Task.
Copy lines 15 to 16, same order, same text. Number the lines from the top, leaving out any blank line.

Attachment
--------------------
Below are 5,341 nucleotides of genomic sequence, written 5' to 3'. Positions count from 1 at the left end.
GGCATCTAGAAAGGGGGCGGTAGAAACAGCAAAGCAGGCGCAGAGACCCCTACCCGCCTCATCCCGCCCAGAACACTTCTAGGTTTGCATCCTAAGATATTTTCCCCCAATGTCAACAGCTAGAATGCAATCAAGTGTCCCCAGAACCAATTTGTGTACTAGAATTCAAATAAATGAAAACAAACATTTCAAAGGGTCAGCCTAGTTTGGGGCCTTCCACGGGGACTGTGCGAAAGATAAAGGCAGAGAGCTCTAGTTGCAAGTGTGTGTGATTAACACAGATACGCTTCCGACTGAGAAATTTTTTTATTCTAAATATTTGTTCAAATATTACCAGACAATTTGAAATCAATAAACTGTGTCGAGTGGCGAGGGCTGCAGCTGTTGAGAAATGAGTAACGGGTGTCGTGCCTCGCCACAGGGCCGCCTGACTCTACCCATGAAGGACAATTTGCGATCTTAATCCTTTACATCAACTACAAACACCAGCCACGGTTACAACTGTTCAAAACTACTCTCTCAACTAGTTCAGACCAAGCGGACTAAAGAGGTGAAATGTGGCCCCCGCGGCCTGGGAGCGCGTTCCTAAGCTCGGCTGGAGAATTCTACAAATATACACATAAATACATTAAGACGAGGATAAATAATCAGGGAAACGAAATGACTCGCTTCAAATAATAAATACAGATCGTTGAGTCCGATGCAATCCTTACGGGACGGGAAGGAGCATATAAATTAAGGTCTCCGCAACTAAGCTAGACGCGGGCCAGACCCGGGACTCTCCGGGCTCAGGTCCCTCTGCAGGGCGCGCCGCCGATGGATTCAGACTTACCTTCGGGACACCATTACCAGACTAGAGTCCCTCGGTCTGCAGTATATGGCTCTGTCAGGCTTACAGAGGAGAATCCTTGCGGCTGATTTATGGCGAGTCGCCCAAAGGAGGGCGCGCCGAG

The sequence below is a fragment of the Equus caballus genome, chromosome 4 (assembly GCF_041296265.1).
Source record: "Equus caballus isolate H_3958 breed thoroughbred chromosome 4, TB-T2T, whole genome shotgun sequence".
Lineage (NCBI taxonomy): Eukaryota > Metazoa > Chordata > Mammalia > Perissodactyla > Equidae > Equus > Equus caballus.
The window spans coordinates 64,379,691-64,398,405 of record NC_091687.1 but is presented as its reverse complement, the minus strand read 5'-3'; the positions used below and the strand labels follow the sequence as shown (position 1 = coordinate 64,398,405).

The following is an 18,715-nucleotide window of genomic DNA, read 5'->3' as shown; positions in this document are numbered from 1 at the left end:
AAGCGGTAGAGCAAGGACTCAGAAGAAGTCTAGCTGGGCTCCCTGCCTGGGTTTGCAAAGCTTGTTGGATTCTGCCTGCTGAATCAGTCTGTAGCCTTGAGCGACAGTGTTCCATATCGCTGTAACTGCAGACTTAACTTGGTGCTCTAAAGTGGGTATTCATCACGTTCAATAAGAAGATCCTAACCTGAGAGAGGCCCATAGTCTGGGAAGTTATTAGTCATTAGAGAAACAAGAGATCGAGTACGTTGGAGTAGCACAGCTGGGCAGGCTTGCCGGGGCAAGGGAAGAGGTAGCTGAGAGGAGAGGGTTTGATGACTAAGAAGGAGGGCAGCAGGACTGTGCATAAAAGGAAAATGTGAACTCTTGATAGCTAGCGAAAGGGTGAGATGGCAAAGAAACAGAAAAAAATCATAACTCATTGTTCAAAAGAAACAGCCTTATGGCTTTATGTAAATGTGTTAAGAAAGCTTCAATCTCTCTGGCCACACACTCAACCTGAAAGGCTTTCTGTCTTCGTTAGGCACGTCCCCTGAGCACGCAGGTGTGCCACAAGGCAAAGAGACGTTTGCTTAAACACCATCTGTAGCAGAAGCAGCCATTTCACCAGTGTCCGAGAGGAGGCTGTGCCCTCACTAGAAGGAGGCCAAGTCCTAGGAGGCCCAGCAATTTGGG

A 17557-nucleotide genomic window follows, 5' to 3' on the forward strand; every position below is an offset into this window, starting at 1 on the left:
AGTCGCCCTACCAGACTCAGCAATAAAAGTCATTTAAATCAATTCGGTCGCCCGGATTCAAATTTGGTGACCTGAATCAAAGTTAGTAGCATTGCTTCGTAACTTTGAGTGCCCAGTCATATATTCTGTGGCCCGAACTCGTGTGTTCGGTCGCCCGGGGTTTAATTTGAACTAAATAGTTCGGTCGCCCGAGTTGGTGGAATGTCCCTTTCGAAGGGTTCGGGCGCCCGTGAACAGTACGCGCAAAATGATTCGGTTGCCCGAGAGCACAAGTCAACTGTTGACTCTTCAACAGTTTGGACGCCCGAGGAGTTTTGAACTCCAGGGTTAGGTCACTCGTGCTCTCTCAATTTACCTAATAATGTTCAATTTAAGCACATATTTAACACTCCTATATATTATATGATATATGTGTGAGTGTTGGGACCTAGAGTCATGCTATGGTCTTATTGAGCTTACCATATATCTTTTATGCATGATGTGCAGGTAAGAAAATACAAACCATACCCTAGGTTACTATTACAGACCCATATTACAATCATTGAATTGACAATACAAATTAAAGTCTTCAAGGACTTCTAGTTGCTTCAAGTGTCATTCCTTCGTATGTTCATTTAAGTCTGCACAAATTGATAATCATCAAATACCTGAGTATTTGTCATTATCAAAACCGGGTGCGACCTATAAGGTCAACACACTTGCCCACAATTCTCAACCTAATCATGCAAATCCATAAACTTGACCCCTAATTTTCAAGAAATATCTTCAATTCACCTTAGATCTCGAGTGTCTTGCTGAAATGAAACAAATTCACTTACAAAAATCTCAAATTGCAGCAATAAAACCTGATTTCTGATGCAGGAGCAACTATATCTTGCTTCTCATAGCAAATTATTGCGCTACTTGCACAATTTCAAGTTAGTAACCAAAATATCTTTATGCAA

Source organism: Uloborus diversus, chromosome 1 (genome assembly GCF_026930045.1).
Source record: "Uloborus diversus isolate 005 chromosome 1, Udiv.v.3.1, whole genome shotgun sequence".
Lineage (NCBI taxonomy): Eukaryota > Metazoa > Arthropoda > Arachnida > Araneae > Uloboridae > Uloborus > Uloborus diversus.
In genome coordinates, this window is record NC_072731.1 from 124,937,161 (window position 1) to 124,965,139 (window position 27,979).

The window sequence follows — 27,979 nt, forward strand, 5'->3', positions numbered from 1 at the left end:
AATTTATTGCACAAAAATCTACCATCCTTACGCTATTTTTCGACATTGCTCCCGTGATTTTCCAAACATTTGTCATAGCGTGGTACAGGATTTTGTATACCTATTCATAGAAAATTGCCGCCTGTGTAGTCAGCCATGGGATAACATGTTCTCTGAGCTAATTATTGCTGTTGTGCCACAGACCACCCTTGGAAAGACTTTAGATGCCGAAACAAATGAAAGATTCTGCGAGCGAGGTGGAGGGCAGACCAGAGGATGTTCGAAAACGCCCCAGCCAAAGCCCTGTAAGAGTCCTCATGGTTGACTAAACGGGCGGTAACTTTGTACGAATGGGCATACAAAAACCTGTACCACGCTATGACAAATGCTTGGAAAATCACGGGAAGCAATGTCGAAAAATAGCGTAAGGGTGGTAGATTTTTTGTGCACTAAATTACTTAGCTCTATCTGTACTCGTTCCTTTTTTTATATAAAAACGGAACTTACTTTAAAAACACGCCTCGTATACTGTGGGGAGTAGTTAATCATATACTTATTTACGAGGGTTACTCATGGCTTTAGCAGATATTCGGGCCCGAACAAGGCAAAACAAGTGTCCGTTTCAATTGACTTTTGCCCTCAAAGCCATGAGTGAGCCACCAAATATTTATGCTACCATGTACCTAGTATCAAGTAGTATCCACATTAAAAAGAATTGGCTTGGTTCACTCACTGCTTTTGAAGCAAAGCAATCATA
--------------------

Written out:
The window sequence follows — 27,979 nt, forward strand, 5'->3', positions numbered from 1 at the left end:
AATTTATTGCACAAAAATCTACCATCCTTACGCTATTTTTCGACATTGCTCCCGTGATTTTCCAAACATTTGTCATAGCGTGGTACAGGATTTTGTATACCTATTCATAGAAAATTGCCGCCTGTGTAGTCAGCCATGGGATAACATGTTCTCTGAGCTAATTATTGCTGTTGTGCCACAGACCACCCTTGGAAAGACTTTAGATGCCGAAACAAATGAAAGATTCTGCGAGCGAGGTGGAGGGCAGACCAGAGGATGTTCGAAAACGCCCCAGCCAAAGCCCTGTAAGAGTCCTCATGGTTGACTAAACGGGCGGTAACTTTGTACGAATGGGCATACAAAAACCTGTACCACGCTATGACAAATGCTTGGAAAATCACGGGAAGCAATGTCGAAAAATAGCGTAAGGGTGGTAGATTTTTTGTGCACTAAATTACTTAGCTCTATCTGTACTCGTTCCTTTTTTTATATAAAAACGGAACTTACTTTAAAAACACGCCTCGTATACTGTGGGGAGTAGTTAATCATATACTTATTTACGAGGGTTACTCATGGCTTTAGCAGATATTCGGGCCCGAACAAGGCAAAACAAGTGTCCGTTTCAATTGACTTTTGCCCTCAAAGCCATGAGTGAGCCACCAAATATTTATGCTACCATGTACCTAGTATCAAGTAGTATCCACATTAAAAAGAATTGGCTTGGTTCACTCACTGCTTTTGAAGCAAAGCAATCATA